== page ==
Keywords: Security; Usability; Human Computer Interaction; HCI; HCI-SEC; Usable-Security; Quality Attributes Assessment; Decision Science
On Designing Usable Policy Languages for Declarative Trust Aggregation BIBAFull-Text 45-56
  Michael Huth; Jim Huan-Pu Kuo
We argue that there will be an increasing future need for the design and implementation of declarative languages that can aggregate trust evidence and therefore inform the decision making of IT systems at run-time. We first present requirements for such languages. Then we discuss an instance of such a language, Peal+, which extends an early prototype Peal that was researched by others in collaboration with us. Next we formulate the intuitive semantics of Peal+, present a simple use case of it evaluate to what extent Peal+ meets our formulated requirements. In this evaluation particular attention is given to the usability aspects of declarative languages that mean to aggregate trust evidence.
An Image-Based CAPTCHA Using Sophisticated Mental Rotation BIBAKFull-Text 57-68
  Yuki Ikeya; Masahiro Fujita; Junya Kani; Yuta Yoneyama; Masakatsu Nishigaki
As one of the advanced Completely Automated Public Turing tests to tell Computers and Humans Apart (CAPTCHAs), the CAPTCHA using mental rotation has been proposed. Mental rotation is an advanced human-cognitive-processing ability to rotate mental representations of "one" single 2D/3D object. However, as have already been reported, the mental rotation CAPTCHA can be overcome by pattern matching and/or machine learning. Therefore, this paper proposes to enhance the mental rotation CAPTCHA by using "two" distinct 3D objects in the task of mental rotation, which we call "sophisticated mental rotation". We implemented a prototype of the sophisticated mental rotation CAPTCHA, and carried out basic experiments to confirm its usability. Also, we conducted a comparison between the proposed CAPTCHA and existing CAPTCHAs. The obtained results were satisfactory.
Keywords: CAPTCHA; Mental Rotation; 3DCG
What Usable Security Really Means: Trusting and Engaging Users BIBAKFull-Text 69-78
  Iacovos Kirlappos; M. Angela Sasse
Non-compliance with security mechanisms and processes poses a significant risk to organizational security. Current approaches focus on designing systems that restrict user actions to make them 'secure', or providing user interfaces to make security tools 'easy to use'. We argue that an important but often-neglected aspect of compliance is trusting employees to 'do what's right' for security. Previous studies suggest that most employees are intrinsically motivated to behave securely, and that contextual elements of their relationship with the organization provide further motivation to stay secure. Drawing on research on trust, usable security, and economics of information security, we outline how the organization-employee trust relationship can be leveraged by security designers.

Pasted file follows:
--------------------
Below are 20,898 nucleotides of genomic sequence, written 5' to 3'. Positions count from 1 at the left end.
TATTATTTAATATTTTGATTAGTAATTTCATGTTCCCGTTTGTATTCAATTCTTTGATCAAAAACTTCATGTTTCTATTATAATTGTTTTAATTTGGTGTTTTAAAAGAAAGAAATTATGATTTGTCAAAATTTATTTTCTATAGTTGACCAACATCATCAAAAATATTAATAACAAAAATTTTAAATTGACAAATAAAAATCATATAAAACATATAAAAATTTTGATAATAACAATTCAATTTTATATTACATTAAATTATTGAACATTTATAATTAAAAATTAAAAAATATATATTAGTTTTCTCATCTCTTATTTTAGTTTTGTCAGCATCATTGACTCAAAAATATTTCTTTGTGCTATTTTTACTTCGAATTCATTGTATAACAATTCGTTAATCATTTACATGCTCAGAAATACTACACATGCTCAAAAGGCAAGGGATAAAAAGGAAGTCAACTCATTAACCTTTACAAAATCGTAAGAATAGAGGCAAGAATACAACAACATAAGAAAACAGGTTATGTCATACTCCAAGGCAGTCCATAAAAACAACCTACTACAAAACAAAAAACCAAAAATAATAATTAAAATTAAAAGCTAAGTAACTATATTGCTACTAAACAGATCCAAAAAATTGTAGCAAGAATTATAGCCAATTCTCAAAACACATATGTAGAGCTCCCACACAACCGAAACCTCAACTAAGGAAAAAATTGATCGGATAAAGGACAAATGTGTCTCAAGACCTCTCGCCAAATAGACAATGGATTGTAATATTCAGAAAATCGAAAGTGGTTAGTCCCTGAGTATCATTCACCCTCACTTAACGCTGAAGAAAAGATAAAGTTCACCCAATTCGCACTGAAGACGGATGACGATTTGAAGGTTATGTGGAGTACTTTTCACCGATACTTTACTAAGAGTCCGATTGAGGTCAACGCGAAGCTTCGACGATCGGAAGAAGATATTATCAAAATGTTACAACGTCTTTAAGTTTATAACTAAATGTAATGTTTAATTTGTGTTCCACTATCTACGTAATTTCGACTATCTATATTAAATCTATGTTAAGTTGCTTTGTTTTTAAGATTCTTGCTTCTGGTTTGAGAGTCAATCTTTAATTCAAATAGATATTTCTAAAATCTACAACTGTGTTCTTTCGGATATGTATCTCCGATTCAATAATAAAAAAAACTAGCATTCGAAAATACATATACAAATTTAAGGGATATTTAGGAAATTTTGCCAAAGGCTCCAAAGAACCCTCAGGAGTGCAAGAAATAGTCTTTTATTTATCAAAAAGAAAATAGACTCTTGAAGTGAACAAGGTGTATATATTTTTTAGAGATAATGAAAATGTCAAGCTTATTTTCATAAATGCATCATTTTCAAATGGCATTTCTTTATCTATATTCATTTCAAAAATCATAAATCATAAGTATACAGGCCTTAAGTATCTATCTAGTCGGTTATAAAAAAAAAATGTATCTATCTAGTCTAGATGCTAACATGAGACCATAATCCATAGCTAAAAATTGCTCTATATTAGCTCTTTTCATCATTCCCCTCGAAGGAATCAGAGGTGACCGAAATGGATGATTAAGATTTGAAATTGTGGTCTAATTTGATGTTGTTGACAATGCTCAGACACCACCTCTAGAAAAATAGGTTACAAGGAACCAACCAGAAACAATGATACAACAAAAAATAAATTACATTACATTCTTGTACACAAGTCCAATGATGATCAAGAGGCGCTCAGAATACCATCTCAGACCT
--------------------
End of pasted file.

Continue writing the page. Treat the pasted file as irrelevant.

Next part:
Keywords: trust; usable security; information security management
QR Code Security: A Survey of Attacks and Challenges for Usable Security BIBAKFull-Text 79-90
  Katharina Krombholz; Peter Frühwirt; Peter Kieseberg; Ioannis Kapsalis; Markus Huber; Edgar Weippl
QR (Quick Response) codes are two-dimensional barcodes with the ability to encode different types of information. Because of their high information density and robustness, QR codes have gained popularity in various fields of application. Even though they offer a broad range of advantages, QR codes pose significant security risks. Attackers can encode malicious links that lead e.g. to phishing sites. Such malicious QR codes can be printed on small stickers and replace benign ones on billboard advertisements. Although many real world examples of QR code based attacks have been reported in the media, only little research has been conducted in this field and almost no attention has been paid on the interplay of security and human-computer interaction. In this work, we describe the manifold use cases of QR codes. Furthermore, we analyze the most significant attack scenarios with respect to the specific use cases. Additionally, we systemize the research that has already been conducted and identified usable security and security awareness as the main research challenges. Finally we propose design requirements with respect to the QR code itself, the reader application and usability aspects in order to support further research into to making QR code processing both secure and usable.
Keywords: qr codes; security; hci; usability
Designing Mobile Security Apps; a Paradigm Shift: A User Experience Case Study with Emerging Markets like India BIBAKFull-Text 91-101